According to a First Class Children’s Hospital doctor, RSV surgeries are coming earlier than usual this year, reaching record numbers at some hospitals in Utah and around the country. (Christine Murphy, Deseret News)

Estimated reading time: 3-4 minutes

SALT LAKE CITY — Utah doctors are bracing for a bad RSV season, and Dr. Andrew Pavia said the respiratory syncytial virus is “here and on the rise.”

Pavia, who specializes in infectious diseases at Utah Health and Primary Children’s Hospital, said RSV outbreaks have been unusual this year and have reached record-setting levels in some hospitals around the country.

He said there is an outbreak of RSV that is typically considered “moderately severe” in December and January and brings some very sick children to hospitals. This year, however, the RSV outbreak seems more serious.

Concerns about RSV have been compounded by the so-called “tripledemic” — a term Pavia coined to describe three viruses hitting at once. In this case, those viruses are RSV, Covid-19, and the flu.

“When viruses hit all at once, it can really overwhelm the immune system,” Pavia said.

He said there is always significant flu activity in Utah. And although it is not yet at a dangerous level in the region this year, it is at a dangerous level in some southern states and doctors are concerned that it will increase rapidly in the next few weeks. Utah has seen a modest increase in numbers, Pavia said. Covid-19 Issues, and although unknown, there is concern about issues that arise during the winter.

But Pavia says there are currently good vaccines for both COVID-19 and the flu.

“People can still get infected after getting the vaccine, but it’s the best way to prevent you or your children from going to the hospital (from an overdose) or getting seriously ill,” he said.

RSV currently There are no vaccines, so people must rely on “old-fashioned but effective preventive measures” to fight RSV, including keeping babies away from sick people, wearing masks, covering coughs or sneezes, and washing hands.

“As we move toward a time when we’re going to see a lot of viral diseases – and some of them have the potential to be very serious – I think it’s important for parents to remember that prevention is really the tool we’ve got. And you can use it,” Pavia said.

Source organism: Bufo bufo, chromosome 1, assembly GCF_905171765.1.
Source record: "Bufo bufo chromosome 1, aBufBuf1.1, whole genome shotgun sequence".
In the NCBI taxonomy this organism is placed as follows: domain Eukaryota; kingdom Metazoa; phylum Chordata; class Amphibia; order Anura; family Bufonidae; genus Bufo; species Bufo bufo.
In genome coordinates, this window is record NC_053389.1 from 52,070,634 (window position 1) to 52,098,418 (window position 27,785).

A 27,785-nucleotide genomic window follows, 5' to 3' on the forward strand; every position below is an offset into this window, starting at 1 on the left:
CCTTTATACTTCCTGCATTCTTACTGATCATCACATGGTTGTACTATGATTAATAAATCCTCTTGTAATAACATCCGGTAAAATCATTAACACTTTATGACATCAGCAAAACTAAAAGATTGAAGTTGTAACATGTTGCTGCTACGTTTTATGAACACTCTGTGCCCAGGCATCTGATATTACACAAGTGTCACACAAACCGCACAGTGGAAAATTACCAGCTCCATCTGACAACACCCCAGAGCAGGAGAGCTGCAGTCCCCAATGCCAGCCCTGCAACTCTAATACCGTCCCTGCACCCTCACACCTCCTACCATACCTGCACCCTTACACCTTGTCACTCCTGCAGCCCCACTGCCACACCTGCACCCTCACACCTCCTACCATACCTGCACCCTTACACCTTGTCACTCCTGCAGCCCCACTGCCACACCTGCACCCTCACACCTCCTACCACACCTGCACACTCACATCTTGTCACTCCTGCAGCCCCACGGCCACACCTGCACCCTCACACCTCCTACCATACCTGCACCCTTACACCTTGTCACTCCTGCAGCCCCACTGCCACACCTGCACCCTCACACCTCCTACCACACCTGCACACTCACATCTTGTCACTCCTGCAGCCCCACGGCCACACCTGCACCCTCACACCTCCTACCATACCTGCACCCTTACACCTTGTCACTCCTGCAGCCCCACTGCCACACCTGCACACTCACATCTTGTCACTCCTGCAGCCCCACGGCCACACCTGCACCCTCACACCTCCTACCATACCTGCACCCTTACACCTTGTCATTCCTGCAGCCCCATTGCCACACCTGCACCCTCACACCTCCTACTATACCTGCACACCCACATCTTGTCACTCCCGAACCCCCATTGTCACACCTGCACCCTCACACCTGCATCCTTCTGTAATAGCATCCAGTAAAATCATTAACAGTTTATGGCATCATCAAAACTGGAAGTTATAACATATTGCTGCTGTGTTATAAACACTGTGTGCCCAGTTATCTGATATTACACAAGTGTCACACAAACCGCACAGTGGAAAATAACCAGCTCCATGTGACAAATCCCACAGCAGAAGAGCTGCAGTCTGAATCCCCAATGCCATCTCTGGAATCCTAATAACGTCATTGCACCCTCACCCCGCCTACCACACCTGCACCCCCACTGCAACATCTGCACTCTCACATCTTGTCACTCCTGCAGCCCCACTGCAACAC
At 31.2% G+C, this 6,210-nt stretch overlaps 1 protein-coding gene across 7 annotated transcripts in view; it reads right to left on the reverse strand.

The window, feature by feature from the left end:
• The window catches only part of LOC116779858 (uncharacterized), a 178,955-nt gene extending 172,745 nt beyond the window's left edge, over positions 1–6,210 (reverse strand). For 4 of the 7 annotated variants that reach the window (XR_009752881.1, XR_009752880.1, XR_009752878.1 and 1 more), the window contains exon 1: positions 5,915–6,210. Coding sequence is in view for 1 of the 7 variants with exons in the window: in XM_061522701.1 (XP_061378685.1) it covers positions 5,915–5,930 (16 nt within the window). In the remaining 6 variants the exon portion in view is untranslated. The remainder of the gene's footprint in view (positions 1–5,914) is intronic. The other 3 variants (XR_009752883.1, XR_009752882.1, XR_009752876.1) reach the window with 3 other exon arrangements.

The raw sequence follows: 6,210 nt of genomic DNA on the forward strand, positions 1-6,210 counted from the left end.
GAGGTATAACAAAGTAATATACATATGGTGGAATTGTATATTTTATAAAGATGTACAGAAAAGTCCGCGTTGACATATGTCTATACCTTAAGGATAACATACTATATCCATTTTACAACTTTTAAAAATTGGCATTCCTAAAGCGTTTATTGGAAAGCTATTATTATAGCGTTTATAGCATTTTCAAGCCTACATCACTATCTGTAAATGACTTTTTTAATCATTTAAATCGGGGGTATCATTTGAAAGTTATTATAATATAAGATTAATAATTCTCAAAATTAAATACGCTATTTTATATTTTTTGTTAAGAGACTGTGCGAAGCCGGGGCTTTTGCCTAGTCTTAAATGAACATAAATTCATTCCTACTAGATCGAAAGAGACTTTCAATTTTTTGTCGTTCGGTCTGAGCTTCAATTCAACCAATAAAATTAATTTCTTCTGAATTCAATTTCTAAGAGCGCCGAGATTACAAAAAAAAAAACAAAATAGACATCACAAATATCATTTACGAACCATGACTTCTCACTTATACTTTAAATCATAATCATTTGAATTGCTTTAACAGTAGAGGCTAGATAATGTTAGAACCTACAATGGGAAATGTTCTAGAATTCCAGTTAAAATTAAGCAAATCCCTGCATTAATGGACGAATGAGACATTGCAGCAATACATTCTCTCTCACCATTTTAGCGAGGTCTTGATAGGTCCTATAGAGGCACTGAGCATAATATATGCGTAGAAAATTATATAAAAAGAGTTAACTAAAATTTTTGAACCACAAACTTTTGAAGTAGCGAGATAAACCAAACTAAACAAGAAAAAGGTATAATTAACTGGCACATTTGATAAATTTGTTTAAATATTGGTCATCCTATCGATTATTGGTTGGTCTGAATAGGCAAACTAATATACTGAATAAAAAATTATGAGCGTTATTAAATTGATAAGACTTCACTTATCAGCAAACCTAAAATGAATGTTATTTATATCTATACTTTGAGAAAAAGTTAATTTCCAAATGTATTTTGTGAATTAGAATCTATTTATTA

Preventive measures can help keep babies and families healthy, especially when emergency rooms and doctors can be overwhelmed by so many cases.

It is important for parents to remember that prevention is indeed a tool we have and can use.

– Dr. Andrew Pavia, infectious disease specialist

Most children with RSV can be treated by a pediatrician, but Pavia said parents should look for signs of dehydration and difficulty breathing when considering taking a child to the emergency room. They said that RSV symptoms can prevent babies from eating and drinking due to secretions in their small airways.

“You notice less wet diapers and difficulty taking a bottle or eating – and when this happens, it’s time to see your doctor. If a child is lethargic, if they don’t urinate at all, you need to go straight to the emergency room,” Pavia said.

He said respiratory problems in young children are characterized by rapid breathing, signs that they are working hard to breathe, blue lips or fingers, or extreme tiredness.

Pavia says doctors are on the verge of several effective preventative measures for RSV that could become available starting next year. Some examples include an RSV vaccine for the elderly who are most susceptible to the virus, successful research in which vaccinated mothers pass RSV protection to their infants, and long-acting monoclonal antibodies that can protect children during the winter.

Related stories

Recent health stories

Emily Ashcraft joined as a reporter in 2021. She covers courts and legal issues as well as health, faith and religious news.

More stories you might want

Leave a Reply

Your email address will not be published. Required fields are marked *